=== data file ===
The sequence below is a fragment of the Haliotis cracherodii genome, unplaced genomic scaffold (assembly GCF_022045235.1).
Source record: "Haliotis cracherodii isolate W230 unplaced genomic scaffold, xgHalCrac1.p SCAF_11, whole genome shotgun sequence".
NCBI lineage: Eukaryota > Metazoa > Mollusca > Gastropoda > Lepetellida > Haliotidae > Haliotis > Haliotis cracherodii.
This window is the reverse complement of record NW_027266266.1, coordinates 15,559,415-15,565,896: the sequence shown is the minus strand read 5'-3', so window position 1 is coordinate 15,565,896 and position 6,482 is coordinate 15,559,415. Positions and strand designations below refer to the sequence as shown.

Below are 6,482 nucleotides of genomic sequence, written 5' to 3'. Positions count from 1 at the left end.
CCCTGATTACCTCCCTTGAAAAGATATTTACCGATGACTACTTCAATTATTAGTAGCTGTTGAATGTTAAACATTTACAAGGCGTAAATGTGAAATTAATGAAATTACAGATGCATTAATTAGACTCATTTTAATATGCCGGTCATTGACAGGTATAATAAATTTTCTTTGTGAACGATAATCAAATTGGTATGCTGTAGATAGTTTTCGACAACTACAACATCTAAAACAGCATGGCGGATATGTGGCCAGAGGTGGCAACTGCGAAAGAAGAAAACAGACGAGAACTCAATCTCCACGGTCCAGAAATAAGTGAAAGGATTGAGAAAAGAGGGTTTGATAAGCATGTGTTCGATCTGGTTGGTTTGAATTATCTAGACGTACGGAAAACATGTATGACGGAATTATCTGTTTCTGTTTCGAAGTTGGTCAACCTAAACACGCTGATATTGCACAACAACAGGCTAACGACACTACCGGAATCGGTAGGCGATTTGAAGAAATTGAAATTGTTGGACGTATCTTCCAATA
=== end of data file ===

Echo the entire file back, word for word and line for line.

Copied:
The sequence below is a fragment of the Haliotis cracherodii genome, unplaced genomic scaffold (assembly GCF_022045235.1).
Source record: "Haliotis cracherodii isolate W230 unplaced genomic scaffold, xgHalCrac1.p SCAF_11, whole genome shotgun sequence".
NCBI lineage: Eukaryota > Metazoa > Mollusca > Gastropoda > Lepetellida > Haliotidae > Haliotis > Haliotis cracherodii.
This window is the reverse complement of record NW_027266266.1, coordinates 15,559,415-15,565,896: the sequence shown is the minus strand read 5'-3', so window position 1 is coordinate 15,565,896 and position 6,482 is coordinate 15,559,415. Positions and strand designations below refer to the sequence as shown.

Below are 6,482 nucleotides of genomic sequence, written 5' to 3'. Positions count from 1 at the left end.
CCCTGATTACCTCCCTTGAAAAGATATTTACCGATGACTACTTCAATTATTAGTAGCTGTTGAATGTTAAACATTTACAAGGCGTAAATGTGAAATTAATGAAATTACAGATGCATTAATTAGACTCATTTTAATATGCCGGTCATTGACAGGTATAATAAATTTTCTTTGTGAACGATAATCAAATTGGTATGCTGTAGATAGTTTTCGACAACTACAACATCTAAAACAGCATGGCGGATATGTGGCCAGAGGTGGCAACTGCGAAAGAAGAAAACAGACGAGAACTCAATCTCCACGGTCCAGAAATAAGTGAAAGGATTGAGAAAAGAGGGTTTGATAAGCATGTGTTCGATCTGGTTGGTTTGAATTATCTAGACGTACGGAAAACATGTATGACGGAATTATCTGTTTCTGTTTCGAAGTTGGTCAACCTAAACACGCTGATATTGCACAACAACAGGCTAACGACACTACCGGAATCGGTAGGCGATTTGAAGAAATTGAAATTGTTGGACGTATCTTCCAATA